For the WAA managers, the emphasis was on the impacts of extreme events, rather than statistical or meteorological definitions. To catalogue extreme events and identify the iconic and well-recognized events that will encourage meaningful communication, the research team used a multi-pronged approach, which included: Interviews with key informants, documentation of key weather and climate-related thresholds related to city operations, review of National Weather Service warnings, alerts, and declarations, examination of natural hazard and weather-related disaster databases, documentation of economic impacts, and risk reduction activities taken prior to or after extreme events, and analyses of climate and weather data parameters. For each WAA city, we inventoried major extreme events of five key climate impacts: temperature extremes, floods, drought, fire, and episodes of strong winds. We recorded specific actions taken following those events, developed written and web-based illustrated narratives for each class of impact, fact sheets, infographics, and created a toolkit for the impact identified by managers as the highest priority---extreme heat events.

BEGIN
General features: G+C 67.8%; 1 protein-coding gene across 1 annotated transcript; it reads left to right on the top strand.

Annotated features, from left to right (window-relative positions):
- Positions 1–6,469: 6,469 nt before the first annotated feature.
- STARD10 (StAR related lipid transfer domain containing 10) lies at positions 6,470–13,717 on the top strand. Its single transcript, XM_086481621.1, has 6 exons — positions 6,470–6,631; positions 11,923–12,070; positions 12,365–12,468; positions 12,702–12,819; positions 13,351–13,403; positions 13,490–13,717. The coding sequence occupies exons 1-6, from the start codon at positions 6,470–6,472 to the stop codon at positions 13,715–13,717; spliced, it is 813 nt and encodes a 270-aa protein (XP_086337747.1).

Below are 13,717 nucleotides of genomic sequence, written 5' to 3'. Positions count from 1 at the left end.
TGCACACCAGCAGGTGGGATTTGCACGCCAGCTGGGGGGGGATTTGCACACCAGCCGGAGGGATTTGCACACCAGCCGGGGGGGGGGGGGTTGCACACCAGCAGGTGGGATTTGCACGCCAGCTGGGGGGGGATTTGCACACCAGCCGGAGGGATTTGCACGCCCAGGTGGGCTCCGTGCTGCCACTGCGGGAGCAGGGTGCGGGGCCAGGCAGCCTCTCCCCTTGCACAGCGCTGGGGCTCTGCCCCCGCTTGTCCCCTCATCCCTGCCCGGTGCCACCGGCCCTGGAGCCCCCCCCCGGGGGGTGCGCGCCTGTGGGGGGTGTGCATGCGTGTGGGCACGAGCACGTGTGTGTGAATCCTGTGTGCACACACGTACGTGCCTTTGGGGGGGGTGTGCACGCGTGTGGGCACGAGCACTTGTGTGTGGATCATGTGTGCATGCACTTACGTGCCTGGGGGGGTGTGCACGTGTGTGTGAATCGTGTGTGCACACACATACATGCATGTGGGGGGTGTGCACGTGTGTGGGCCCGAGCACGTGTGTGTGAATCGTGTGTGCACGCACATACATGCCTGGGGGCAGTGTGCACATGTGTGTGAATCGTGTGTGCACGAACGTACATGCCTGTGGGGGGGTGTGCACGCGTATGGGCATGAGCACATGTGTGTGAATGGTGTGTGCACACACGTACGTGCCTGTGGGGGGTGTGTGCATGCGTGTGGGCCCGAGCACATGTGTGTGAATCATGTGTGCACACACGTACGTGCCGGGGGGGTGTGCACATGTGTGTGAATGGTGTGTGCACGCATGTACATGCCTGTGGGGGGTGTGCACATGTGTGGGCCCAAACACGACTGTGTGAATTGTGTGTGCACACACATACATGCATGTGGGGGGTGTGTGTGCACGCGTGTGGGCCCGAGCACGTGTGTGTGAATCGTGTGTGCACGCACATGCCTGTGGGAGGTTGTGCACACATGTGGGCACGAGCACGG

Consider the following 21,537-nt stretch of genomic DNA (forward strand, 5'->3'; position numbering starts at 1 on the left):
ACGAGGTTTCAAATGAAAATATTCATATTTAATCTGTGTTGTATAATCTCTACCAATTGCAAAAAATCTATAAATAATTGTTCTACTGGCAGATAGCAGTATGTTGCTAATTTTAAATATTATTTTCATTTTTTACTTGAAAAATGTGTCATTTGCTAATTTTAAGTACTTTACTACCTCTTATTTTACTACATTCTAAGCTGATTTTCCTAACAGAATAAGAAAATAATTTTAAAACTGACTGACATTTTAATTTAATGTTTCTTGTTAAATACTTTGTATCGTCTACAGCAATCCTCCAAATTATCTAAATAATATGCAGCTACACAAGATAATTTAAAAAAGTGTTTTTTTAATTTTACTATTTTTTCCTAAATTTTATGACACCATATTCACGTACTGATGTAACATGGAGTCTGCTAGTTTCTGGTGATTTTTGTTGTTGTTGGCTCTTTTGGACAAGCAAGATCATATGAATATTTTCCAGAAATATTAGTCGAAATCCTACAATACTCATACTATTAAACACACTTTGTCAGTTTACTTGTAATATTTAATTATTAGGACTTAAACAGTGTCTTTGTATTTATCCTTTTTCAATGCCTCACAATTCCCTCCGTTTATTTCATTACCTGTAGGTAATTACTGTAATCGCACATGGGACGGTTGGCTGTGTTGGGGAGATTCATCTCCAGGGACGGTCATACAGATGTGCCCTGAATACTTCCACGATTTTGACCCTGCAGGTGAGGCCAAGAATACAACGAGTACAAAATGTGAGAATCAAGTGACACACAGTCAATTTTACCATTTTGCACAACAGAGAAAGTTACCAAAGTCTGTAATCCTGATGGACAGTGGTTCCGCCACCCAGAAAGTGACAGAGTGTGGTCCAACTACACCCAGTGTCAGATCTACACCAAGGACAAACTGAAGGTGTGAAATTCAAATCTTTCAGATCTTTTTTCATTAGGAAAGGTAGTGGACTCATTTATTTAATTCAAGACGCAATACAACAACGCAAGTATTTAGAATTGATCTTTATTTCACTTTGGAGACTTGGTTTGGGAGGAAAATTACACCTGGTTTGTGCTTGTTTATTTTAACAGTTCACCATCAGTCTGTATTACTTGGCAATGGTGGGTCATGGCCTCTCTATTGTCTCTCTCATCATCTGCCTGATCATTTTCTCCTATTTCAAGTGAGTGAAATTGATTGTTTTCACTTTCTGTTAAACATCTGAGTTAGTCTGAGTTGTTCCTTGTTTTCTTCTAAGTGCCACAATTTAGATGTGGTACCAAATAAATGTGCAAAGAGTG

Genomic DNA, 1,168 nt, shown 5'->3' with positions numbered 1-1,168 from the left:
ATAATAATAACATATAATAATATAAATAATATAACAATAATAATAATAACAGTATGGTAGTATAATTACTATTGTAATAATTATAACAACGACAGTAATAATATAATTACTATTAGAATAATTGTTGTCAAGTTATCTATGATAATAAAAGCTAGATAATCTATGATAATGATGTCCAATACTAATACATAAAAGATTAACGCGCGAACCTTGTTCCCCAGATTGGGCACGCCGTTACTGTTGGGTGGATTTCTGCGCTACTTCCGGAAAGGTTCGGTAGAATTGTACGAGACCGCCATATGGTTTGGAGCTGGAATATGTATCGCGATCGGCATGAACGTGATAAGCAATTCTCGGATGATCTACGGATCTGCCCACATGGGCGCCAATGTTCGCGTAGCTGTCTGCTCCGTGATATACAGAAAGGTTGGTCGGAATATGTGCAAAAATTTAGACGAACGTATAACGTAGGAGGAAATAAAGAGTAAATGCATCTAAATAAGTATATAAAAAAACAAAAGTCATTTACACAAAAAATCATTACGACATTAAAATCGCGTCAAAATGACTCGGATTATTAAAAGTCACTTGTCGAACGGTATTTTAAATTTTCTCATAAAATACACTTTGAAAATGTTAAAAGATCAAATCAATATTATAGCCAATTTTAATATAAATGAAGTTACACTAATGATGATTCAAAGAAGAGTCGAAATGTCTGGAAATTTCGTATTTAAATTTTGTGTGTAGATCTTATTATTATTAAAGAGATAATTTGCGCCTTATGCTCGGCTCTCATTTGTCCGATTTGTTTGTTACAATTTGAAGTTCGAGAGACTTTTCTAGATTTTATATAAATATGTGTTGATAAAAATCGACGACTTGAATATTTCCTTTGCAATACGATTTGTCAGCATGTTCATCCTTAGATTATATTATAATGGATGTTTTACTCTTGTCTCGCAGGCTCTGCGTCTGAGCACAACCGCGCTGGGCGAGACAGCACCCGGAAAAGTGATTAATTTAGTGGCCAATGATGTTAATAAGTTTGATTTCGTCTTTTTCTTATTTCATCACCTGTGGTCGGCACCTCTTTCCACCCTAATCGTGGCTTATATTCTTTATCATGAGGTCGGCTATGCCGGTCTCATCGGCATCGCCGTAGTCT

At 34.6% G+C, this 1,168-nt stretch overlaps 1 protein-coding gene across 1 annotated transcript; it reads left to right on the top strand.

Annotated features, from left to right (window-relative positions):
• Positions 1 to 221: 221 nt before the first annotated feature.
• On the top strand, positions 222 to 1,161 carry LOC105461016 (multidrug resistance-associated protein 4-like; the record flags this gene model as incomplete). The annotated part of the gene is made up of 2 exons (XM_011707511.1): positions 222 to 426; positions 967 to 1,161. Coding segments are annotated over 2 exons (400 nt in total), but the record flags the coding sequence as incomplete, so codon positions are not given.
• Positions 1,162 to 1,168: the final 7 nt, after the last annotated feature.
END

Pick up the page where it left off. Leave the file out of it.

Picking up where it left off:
The work was performed in collaboration with the WAA managers, and could be described as consultative-collaborative, on a co-production of knowledge scale ranging from contractual (unidirectional knowledge flow) to collegial (where researchers actively develop stakeholder capacity). In addition to describing the process and products of this work, we will report on outcomes from an August 2015 workshop and fall 2015 follow-up, in which the research team will document WAA success, obstacles and opportunities, in communicating and disseminating these products.